Municipalities hoping new hospital will be the best it can possibly be
Deer Lake Mayor Dean Ball says the citizens’ committee advocating for the best regional hospital possible can definitely have an influence on the decision the government will make regarding the facility.
© — Western Star file photo
People attend a public meeting to discuss plans for the new hospital in Corner Brook Thursday at the Greenwood Inn and Suites.
The mayor was among the 250 people who attended a public meeting hosted by the committee in Corner Brook Thursday night.
He addressed the crowd and gave the committee his town’s backing. In an interview Friday, Ball said this should be an important cause for every citizen of every community right across western Newfoundland.
“The town of Deer Lake has just as much on the table as any part of western Newfoundland and Labrador,” he said. “We’re all in this together and if we stood united, we could probably convince the province to do this right, now.”
Ball, brother of Liberal Leader Dwight Ball, was impressed with the turnout at the meeting, given the fact it had to be postponed from Wednesday because of weather, which continued to hamper travel Thursday.
“I really think this is a force to be reckoned with,” he said of the committee’s work. “The province better look out. (The committee has) got a group of people who are organized and who are going to want answers and want to be a part of decisions.”
The main thing to keep in mind, said Ball, is that the hospital has to be state-of-the-art when it opens, not just at the planning stage years before it welcomes its first patients. He supports it having a cardiac unit and a cancer treatment facility, although the province has said the hospital will not have a radiation treatment centre.
“We have to be thinking far enough ahead that, once this hospital is finished, we can’t have any regrets,” he said.
Massey Drive Mayor Gord Davis also spoke at the meeting. On Friday, he reiterated his call for all communities to have more of a say in the planning process.
Davis said the new hospital offers an opportunity to expand health services currently available to the residents of western Newfoundland and Labrador. With Health and Community Services Minister Susan Sullivan expected to meet with Corner Brook city council and the hospital committee, Davis said it’s crucial other communities are also heard.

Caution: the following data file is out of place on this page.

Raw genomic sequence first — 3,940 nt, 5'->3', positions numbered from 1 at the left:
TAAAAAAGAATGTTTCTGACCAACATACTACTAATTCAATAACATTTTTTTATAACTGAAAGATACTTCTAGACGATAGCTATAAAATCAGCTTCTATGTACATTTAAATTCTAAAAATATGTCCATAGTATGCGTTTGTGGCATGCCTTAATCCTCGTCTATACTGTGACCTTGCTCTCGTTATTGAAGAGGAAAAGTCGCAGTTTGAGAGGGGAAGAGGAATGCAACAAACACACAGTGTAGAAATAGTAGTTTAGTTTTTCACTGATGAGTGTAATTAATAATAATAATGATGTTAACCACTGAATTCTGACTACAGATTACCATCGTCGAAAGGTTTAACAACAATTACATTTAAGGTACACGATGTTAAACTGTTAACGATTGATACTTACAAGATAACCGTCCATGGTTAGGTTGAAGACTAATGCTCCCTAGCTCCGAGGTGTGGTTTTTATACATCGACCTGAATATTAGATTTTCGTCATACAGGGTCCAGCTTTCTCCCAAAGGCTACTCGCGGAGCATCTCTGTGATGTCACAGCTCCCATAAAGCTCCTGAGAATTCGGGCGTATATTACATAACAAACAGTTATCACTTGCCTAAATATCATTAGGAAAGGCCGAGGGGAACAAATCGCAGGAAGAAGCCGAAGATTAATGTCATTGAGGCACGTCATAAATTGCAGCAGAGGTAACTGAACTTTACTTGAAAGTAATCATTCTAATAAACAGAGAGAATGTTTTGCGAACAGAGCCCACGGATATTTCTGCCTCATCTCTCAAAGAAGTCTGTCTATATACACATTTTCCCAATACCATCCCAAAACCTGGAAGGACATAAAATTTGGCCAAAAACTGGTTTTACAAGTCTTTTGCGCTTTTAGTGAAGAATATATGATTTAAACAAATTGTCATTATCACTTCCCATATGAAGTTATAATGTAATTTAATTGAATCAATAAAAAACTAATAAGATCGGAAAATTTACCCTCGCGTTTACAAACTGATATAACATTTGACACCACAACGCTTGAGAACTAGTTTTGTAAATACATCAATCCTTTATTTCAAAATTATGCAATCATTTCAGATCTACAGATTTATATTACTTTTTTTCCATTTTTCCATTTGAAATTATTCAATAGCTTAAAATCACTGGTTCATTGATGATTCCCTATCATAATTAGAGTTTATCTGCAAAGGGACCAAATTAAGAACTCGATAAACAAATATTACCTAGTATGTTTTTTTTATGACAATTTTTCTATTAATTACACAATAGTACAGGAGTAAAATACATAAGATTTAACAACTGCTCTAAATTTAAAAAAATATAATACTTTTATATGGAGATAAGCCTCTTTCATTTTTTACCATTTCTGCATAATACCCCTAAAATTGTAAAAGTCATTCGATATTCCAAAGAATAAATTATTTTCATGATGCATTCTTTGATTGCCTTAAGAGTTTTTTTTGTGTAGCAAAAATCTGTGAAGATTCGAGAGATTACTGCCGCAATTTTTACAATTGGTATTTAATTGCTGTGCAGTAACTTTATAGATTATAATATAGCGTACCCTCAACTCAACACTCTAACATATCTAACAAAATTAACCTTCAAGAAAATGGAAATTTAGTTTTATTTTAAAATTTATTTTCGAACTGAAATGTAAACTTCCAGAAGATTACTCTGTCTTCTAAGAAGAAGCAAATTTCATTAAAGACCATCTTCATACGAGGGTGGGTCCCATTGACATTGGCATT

“We’re hoping when Minister Sullivan comes out, whether it’s in the next week or two, she meets with representatives from all of the region’s communities and not just the city of Corner Brook,” he said.
Corner Brook’s city council and the committee did urge all other communities to write to their MHAs and Sullivan to express their views on the hospital. Massey Drive and Deer Lake will certainly be doing that, according to their respective mayors.
Corner Brook Mayor Charles Pender said he had a previously scheduled meeting Thursday night and could not attend the hospital meeting. There were three city councillors at the meeting, and council will meet with the hospital committee executive prior to meeting with Sullivan later this month.
Pender said the city has some concerns that would be specific to Corner Brook when he and council meet with Sullivan. He said he doesn’t think other communities would be interested in discussing Corner Brook’s concerns about things such as providing water and sewer services to the hospital.
“They may be more concerned about the health services that are going to be provided,” said Pender.
The Great Humber Joint Council could provide a collective voice for the municipalities under its umbrella, added Pender.
Coun. Tony Buckle had the new hospital at the top of his priority list when running for Corner Brook city council in 2013. He attended Thursday’s meeting and agreed this is much bigger than a Corner Brook issue. He believes the meeting has helped push the issue a little further into the spotlight and hopes the province will pay attention to what citizens are saying about the plan.
“It’s time to get this hospital started,” said Buckle. “We’ve got to get it going to help benefit everyone in the western region. ... At the next meeting we have, I’d like to see 2,000 people there instead of 250. That’s the only way we’re going to get action here.”
Buckle is looking forward to the meeting with Sullivan.
“I’m ready to ask Minister Sullivan some questions, and I hope she has the right answers,” he said.
The Western Star